Background: In Saudi Arabia, national evidence-based clinical guidelines (NCG) were created based for healthcare interventions. However, clinicians appear to be slow to incorporate the evidence into practice. As a result, there exists a time-gap between the gathering and presentation of evidence for best practice and the use of that evidence by clinicians. It becomes, therefore, imperative to investigate the gap between the research evidence and clinical practice. The knowledge to action (KTA) framework is available to facilitate the implementation of research evidence. This framework incorporates the theory of tailoring, a concept that is intended to create a fit between the evidence for the intervention and its use by the clinician. Unfortunately, the process of tailoring stills awaits clear guidelines on how it should be implemented. Consequently, this study presents hitherto unknown strategies for using novel methods, which reflect the particular role of the KTA framework in tailoring recommendations. Aim: The purpose of this study is to examine the use of the UK National Clinical Guidelines for Stroke as a clinical tool for tailoring evidence around upper extremity (UE) rehabilitation after a stroke. Methods: This study used a mixed methods (consensus approach), which includes a survey (n = 26) and nominal group meeting (NGM) with physiotherapists (n=15). Result: The first part of this study (survey) showed that 59 items (recommendations) from the UK National Clinical Guidelines for Stroke around UE post-stroke rehabilitation were accepted as consensus. Of these fifty-nine items, only 5 were rated as “no consensus.” In addition, of all the items that had been included, not a single one was rejected. The results led to three groups of recommendations based on the agreed median scores. These are as follow: lack of agreement (no consensus), highest consensus with tightest range of scores, or lowest consensus with widest range of scores. The second part of this study (NGM) explores four themes, which appeared to significantly influence the concept of “tailoring” and the participants’ ways of thinking. Conclusion: This study illustrates the role of tailoring in bridging the time-gap between the evidence and its implementation in the clinical setting. The study also provides more clarification about the role of tailoring and outlines the steps required to effectively investigate it.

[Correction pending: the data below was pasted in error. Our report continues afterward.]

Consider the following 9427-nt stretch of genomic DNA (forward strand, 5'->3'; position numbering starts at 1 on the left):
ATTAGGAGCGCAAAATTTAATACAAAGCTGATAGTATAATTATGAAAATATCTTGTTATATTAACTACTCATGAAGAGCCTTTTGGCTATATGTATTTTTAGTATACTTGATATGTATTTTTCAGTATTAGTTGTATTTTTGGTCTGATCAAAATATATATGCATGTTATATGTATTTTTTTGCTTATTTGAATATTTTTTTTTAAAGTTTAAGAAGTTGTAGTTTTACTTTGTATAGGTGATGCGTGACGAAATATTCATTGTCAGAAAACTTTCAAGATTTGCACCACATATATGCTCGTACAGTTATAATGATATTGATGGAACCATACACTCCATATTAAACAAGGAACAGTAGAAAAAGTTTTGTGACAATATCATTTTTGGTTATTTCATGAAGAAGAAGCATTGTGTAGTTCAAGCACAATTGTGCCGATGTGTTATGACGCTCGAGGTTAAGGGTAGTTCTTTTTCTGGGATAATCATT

Author Bio(s)

Salem F. Alatawi, MSc, PhD, is an assistant professor of neurorehabilitation, Physical Therapy Department, Faculty of Applied Medical Sciences, Vice-dean of the deanship of graduate studies at University of Tabuk - Saudi Arabia.


I would like to thank the University of Tabuk- Saudi Arabia for its generous support. I also would like to thank the physiotherapists at the neurorehabilitation units in Tabuk-Saudi Arabia, for their participation in this study and Mr. Ahmad Al-Hefdhi for his support.



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